Therefore, the Federal Task Force is addressing not just children exposed to meth but also children who are in danger from any and all illicit drug use. One of the Task Force's first goals is to create a comprehensive vehicle to track and share ongoing efforts to protect drug endangered children. We need to know what's happening - and what's working - in Oregon, in Iowa, here in Texas, and throughout the country to begin to create a national strategy to keep these children safe. This effort will help us identify best practices - as well as gaps in services that must be filled.

       As a first step, the Task Force has already completed an inventory of federal DEC programs and is working on a list of promising practices. Already, we have evidence that multidisciplinary, multijurisdictional teams - teams like the ones many of you serve on - are most effective in assisting drug endangered children. We've also identified existing resources and creative approaches that have immense potential.

       Finding, sharing, and promoting innovation is an important federal role. We have the ability to harness resources from police departments, social service agencies, victim service providers, child care and education providers, health professionals, and courts throughout the country, and to make these resources easily accessible for everyone.

       Ultimately, the information we collect will form the basis for a national Web site with information, resources, guidance, and training for first responders and multi-disciplinary teams. We anticipate launching the site in 2011. We also plan to include this information in a CD and accompanying brochure to be distributed to the field and used in communities throughout the country.

        The Task Force has also already reviewed the full scope of legislative definitions of drug endangered children, as well as criminal statutes, and hopes to make recommendations on model laws that have been effective in different states. This will help policymakers create a solid legislative foundation to support all of you on the frontlines.

        One of the most vital resources the federal government can provide is training. The funds we dedicate to training and technical assistance throughout the criminal justice fields is money well spent. By investing in the education and advancement of frontline investigators, we see huge returns in the form of more citizens receiving quality services and more communities proactively addressing problems. Therefore, the Task Force is focusing on DEC training for law enforcement and other stakeholders at the federal, state, local, and tribal levels. We are actively seeking opportunities to expand training offerings.

        Our training efforts are, of course, all dependent on that key element of this movement: collaboration. We are working with state, local, tribal and non-profit partners - including many of you here at this conference - to determine what types of trainings are needed and how they can be integrated into existing curriculums.

        In this effort, we are lucky to have the National Alliance as one of our partners. With support from our Bureau of Justice Assistance, or BJA, the Alliance is undertaking several major training initiatives that you will no doubt hear more about.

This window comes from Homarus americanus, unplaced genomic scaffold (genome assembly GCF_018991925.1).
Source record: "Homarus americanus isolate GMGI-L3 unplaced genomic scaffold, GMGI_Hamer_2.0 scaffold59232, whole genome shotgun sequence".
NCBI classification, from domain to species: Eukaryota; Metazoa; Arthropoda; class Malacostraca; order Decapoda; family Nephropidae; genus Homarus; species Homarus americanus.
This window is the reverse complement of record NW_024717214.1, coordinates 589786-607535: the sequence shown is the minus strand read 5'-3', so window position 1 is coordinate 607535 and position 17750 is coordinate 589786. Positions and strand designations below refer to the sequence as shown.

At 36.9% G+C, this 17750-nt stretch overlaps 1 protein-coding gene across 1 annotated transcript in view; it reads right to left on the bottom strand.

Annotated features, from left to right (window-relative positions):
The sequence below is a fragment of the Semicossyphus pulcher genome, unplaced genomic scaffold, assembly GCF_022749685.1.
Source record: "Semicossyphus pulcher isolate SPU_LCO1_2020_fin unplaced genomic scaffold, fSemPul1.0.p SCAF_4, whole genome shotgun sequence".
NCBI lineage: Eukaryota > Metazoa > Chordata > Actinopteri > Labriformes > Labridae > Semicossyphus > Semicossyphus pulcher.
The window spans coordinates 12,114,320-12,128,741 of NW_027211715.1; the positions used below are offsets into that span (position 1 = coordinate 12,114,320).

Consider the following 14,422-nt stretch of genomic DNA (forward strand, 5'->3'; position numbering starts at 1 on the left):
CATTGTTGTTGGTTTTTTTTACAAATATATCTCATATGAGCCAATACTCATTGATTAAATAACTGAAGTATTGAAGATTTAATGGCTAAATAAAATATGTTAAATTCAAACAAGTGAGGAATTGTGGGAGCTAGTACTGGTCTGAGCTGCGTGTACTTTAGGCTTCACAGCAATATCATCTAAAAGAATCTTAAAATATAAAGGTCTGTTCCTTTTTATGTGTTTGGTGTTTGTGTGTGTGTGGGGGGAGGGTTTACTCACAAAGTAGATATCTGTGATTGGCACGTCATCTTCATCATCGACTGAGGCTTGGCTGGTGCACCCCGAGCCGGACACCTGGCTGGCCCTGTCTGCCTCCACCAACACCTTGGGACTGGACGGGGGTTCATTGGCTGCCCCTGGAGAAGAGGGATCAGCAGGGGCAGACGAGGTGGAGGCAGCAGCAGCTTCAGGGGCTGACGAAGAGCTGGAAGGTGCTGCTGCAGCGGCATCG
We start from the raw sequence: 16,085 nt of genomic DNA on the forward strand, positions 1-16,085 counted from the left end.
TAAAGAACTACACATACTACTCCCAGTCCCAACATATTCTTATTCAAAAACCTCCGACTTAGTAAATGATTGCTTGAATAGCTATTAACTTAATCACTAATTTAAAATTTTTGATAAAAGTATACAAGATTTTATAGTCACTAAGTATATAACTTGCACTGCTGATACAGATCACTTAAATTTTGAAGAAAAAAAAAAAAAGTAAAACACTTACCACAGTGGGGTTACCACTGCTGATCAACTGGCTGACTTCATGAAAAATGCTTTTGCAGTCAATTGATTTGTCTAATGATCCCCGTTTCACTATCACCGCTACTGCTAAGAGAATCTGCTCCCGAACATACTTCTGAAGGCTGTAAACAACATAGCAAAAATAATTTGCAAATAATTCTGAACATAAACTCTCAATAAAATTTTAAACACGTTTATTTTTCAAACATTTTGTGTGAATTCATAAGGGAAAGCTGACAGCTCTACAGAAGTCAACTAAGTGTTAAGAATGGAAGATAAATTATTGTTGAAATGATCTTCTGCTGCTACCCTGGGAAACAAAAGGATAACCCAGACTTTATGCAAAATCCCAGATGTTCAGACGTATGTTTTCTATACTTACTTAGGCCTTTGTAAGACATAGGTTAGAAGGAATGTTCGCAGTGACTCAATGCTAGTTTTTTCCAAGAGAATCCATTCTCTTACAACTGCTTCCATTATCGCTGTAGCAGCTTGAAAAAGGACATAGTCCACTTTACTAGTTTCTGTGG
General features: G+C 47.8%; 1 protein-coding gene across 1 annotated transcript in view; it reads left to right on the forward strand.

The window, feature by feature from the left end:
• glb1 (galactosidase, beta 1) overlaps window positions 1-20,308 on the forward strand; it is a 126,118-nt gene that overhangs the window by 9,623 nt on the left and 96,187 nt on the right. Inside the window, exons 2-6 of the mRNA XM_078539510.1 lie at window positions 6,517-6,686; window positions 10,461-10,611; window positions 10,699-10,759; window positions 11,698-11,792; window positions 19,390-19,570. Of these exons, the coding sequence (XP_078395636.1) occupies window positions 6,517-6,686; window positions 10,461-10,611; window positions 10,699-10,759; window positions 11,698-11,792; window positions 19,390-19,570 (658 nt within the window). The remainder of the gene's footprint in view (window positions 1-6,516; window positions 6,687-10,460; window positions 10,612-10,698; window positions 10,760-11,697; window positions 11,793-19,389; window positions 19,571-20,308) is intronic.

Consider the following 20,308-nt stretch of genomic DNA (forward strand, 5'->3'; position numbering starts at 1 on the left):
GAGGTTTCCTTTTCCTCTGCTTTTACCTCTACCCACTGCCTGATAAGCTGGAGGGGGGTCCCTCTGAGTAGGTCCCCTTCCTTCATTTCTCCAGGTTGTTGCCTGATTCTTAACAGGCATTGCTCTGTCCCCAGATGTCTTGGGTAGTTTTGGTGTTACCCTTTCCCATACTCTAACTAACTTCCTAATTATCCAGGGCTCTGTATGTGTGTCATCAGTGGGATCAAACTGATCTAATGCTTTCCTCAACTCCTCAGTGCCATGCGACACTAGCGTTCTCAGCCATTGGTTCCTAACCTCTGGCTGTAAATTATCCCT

First, they are pilot testing the Core Drug Endangered Children Training Program. This training will provide a basic understanding of DEC concepts and explain the vital roles national and state alliances play in instituting consistent responses. It is expected to be finalized in February.

        Second, in Fiscal Year 2010, the National Alliance received a BJA grant to develop and deliver training for prosecutors, child welfare workers, and other appropriate stakeholders that will help them respond to cases involving drug endangered children. The project will kick off in the next several months.

        The National Alliance and BJA also have many other ongoing partnerships to provide resources, best practices, training, and technical assistance for state DEC alliances and tribal nations.

        Through our existing partnerships, our newly formed Task Force, and our ongoing outreach to professionals like all of you, the Justice Department is dedicated to continuing to support collaboration and foster innovation.

       I started today with some examples of children who are still reeling from the results of illicit drug use. Because I know that we all share a sincere optimism about their futures, I'd like to end on a more positive note.

       I've used the example of a young boy featured in Nick Reding's bestselling book, Methland, before, but I think he really exemplifies the resilience and promise of even the most neglected and abused children.

       Buck, a two-year-old boy at the time, is famous for having the "highest cell-follicle traces of methamphetamine ever recorded in [Iowa] state history" in his hair, Reding reported. Both his parents were addicts. His playground was a meth lab; his food was prepared in the same microwave his parents used to make meth. His toys, his clothes, and his life were contaminated.

       But Buck is not just a record holder; he is a survivor. His story has a promising, if not yet happy, ending. Buck's father, Major, following an arrest, gets clean and moves Buck in with his parents, who are raising the child at the end of the book. They are caring and nurturing, and Buck is flourishing. Unfortunately, we don't yet know how much his childhood exposure will ultimately harm him.

       We do know, however, that we can best help children like Buck by working with professionals like you, by identifying what works and getting that information to the field, and by listening to what you need and developing coordinated responses.

       The success of the Justice Department's Drug Endangered Children Interagency Task Force is wholly dependent on collaboration - at the federal, state, local, and tribal levels. As this effort matures and expands, we look forward to working with - and for - all of you.

        For drug endangered children whose lives are shattered, whose playgrounds are contaminated, and whose caretakers are besieged by addition, our partnerships are their best hope.

       Thank you.